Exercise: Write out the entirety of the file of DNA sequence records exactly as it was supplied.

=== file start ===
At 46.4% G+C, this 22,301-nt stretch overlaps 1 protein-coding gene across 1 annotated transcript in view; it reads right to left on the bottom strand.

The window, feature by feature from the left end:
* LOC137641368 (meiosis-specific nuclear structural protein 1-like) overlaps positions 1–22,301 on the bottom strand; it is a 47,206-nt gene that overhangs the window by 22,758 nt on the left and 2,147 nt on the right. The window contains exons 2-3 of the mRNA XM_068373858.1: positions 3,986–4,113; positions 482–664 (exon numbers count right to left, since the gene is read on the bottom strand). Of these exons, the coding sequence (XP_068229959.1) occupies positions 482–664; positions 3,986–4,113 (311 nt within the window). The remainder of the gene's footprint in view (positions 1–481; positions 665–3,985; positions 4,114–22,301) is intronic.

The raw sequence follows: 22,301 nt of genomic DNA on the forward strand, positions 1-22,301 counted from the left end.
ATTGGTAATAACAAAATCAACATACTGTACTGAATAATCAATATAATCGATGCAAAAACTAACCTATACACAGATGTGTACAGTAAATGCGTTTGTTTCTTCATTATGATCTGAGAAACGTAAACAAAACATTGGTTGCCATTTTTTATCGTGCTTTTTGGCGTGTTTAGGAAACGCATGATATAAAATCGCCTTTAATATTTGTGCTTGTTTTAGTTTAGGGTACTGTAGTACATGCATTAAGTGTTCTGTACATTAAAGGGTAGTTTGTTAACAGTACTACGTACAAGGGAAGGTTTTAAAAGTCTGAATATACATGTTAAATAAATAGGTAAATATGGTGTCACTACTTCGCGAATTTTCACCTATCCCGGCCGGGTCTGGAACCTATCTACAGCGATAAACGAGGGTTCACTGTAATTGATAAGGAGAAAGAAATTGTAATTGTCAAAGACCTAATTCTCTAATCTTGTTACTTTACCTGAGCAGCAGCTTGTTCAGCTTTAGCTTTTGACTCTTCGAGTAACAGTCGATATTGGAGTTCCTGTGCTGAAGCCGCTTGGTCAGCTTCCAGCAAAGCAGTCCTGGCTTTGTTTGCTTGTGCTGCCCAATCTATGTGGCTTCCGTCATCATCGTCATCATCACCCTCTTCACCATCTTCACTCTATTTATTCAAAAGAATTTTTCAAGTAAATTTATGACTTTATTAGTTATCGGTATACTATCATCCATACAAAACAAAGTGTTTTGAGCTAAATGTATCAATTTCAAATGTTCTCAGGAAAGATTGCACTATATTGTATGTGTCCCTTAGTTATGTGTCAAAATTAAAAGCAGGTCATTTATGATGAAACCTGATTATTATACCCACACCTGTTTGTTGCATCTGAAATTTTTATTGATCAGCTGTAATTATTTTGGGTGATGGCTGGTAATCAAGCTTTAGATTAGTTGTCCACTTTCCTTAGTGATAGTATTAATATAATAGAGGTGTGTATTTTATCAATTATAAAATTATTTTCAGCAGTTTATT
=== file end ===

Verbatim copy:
At 46.4% G+C, this 22,301-nt stretch overlaps 1 protein-coding gene across 1 annotated transcript in view; it reads right to left on the bottom strand.

The window, feature by feature from the left end:
* LOC137641368 (meiosis-specific nuclear structural protein 1-like) overlaps positions 1–22,301 on the bottom strand; it is a 47,206-nt gene that overhangs the window by 22,758 nt on the left and 2,147 nt on the right. The window contains exons 2-3 of the mRNA XM_068373858.1: positions 3,986–4,113; positions 482–664 (exon numbers count right to left, since the gene is read on the bottom strand). Of these exons, the coding sequence (XP_068229959.1) occupies positions 482–664; positions 3,986–4,113 (311 nt within the window). The remainder of the gene's footprint in view (positions 1–481; positions 665–3,985; positions 4,114–22,301) is intronic.

The raw sequence follows: 22,301 nt of genomic DNA on the forward strand, positions 1-22,301 counted from the left end.
ATTGGTAATAACAAAATCAACATACTGTACTGAATAATCAATATAATCGATGCAAAAACTAACCTATACACAGATGTGTACAGTAAATGCGTTTGTTTCTTCATTATGATCTGAGAAACGTAAACAAAACATTGGTTGCCATTTTTTATCGTGCTTTTTGGCGTGTTTAGGAAACGCATGATATAAAATCGCCTTTAATATTTGTGCTTGTTTTAGTTTAGGGTACTGTAGTACATGCATTAAGTGTTCTGTACATTAAAGGGTAGTTTGTTAACAGTACTACGTACAAGGGAAGGTTTTAAAAGTCTGAATATACATGTTAAATAAATAGGTAAATATGGTGTCACTACTTCGCGAATTTTCACCTATCCCGGCCGGGTCTGGAACCTATCTACAGCGATAAACGAGGGTTCACTGTAATTGATAAGGAGAAAGAAATTGTAATTGTCAAAGACCTAATTCTCTAATCTTGTTACTTTACCTGAGCAGCAGCTTGTTCAGCTTTAGCTTTTGACTCTTCGAGTAACAGTCGATATTGGAGTTCCTGTGCTGAAGCCGCTTGGTCAGCTTCCAGCAAAGCAGTCCTGGCTTTGTTTGCTTGTGCTGCCCAATCTATGTGGCTTCCGTCATCATCGTCATCATCACCCTCTTCACCATCTTCACTCTATTTATTCAAAAGAATTTTTCAAGTAAATTTATGACTTTATTAGTTATCGGTATACTATCATCCATACAAAACAAAGTGTTTTGAGCTAAATGTATCAATTTCAAATGTTCTCAGGAAAGATTGCACTATATTGTATGTGTCCCTTAGTTATGTGTCAAAATTAAAAGCAGGTCATTTATGATGAAACCTGATTATTATACCCACACCTGTTTGTTGCATCTGAAATTTTTATTGATCAGCTGTAATTATTTTGGGTGATGGCTGGTAATCAAGCTTTAGATTAGTTGTCCACTTTCCTTAGTGATAGTATTAATATAATAGAGGTGTGTATTTTATCAATTATAAAATTATTTTCAGCAGTTTATT